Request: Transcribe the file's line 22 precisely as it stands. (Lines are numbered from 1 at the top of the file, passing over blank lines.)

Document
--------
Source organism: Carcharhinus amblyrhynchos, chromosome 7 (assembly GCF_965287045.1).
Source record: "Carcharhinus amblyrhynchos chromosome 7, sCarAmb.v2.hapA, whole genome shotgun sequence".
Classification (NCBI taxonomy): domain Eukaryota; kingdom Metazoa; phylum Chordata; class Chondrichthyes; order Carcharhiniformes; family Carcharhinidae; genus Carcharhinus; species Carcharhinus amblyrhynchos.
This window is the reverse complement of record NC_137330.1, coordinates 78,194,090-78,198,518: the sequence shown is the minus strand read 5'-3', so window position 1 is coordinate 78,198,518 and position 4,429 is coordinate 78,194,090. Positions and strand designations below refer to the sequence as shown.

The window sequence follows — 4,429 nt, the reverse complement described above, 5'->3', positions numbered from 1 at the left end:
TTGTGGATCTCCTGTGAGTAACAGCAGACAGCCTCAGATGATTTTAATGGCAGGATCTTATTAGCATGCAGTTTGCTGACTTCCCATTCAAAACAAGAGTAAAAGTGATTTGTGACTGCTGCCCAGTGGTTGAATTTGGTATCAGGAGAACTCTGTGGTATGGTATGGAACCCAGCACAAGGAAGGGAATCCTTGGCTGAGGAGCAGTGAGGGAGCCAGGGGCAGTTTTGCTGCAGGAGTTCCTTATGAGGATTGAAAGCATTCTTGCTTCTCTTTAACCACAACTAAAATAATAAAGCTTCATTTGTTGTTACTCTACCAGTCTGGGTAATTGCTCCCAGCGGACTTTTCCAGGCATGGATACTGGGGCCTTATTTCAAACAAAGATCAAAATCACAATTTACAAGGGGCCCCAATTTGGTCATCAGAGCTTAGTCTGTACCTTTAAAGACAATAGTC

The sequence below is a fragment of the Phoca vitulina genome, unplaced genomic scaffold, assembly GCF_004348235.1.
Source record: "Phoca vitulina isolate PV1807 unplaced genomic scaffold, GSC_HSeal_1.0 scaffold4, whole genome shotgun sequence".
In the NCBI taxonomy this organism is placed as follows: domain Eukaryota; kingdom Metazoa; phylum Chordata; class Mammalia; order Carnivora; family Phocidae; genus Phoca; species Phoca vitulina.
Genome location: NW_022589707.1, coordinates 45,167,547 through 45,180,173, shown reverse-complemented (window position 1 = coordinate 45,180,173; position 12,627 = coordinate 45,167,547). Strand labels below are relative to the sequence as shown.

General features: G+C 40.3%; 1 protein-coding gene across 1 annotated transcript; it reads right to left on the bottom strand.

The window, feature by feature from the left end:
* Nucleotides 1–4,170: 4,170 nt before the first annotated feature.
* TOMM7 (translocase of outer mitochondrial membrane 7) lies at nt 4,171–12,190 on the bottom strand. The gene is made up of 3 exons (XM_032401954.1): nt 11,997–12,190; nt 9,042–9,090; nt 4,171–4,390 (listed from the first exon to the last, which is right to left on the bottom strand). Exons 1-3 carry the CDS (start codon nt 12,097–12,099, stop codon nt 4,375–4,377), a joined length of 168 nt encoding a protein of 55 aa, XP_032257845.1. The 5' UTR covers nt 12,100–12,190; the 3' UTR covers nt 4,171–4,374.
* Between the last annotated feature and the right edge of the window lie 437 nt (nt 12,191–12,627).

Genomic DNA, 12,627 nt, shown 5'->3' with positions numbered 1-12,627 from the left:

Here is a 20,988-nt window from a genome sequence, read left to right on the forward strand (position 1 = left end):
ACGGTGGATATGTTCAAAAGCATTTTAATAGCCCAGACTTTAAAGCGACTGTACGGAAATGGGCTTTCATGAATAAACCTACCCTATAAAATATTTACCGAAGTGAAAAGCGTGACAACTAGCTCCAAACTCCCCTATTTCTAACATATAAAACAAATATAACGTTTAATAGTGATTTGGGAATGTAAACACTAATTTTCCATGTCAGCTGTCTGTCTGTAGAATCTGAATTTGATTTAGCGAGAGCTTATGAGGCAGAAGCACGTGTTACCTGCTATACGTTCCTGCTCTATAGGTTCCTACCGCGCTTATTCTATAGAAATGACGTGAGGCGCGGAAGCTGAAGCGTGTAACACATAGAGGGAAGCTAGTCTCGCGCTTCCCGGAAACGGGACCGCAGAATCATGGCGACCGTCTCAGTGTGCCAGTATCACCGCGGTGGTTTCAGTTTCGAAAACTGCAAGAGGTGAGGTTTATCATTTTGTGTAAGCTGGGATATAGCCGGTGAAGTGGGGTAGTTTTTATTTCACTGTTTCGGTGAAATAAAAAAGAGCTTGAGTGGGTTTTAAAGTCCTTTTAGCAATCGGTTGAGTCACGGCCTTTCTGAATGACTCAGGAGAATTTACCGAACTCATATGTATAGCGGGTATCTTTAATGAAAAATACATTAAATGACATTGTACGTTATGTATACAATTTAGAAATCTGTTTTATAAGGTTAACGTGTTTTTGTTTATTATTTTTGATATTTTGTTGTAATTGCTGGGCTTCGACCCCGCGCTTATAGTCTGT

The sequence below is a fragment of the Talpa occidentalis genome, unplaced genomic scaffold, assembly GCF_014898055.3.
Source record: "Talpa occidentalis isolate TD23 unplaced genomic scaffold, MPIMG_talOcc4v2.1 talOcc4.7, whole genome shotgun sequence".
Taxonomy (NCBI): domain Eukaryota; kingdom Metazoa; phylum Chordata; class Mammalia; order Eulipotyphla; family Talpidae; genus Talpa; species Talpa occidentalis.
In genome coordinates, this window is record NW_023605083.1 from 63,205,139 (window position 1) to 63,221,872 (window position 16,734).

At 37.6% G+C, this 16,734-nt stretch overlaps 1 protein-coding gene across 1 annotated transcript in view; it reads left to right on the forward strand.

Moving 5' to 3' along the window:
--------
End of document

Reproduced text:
In genome coordinates, this window is record NW_023605083.1 from 63,205,139 (window position 1) to 63,221,872 (window position 16,734).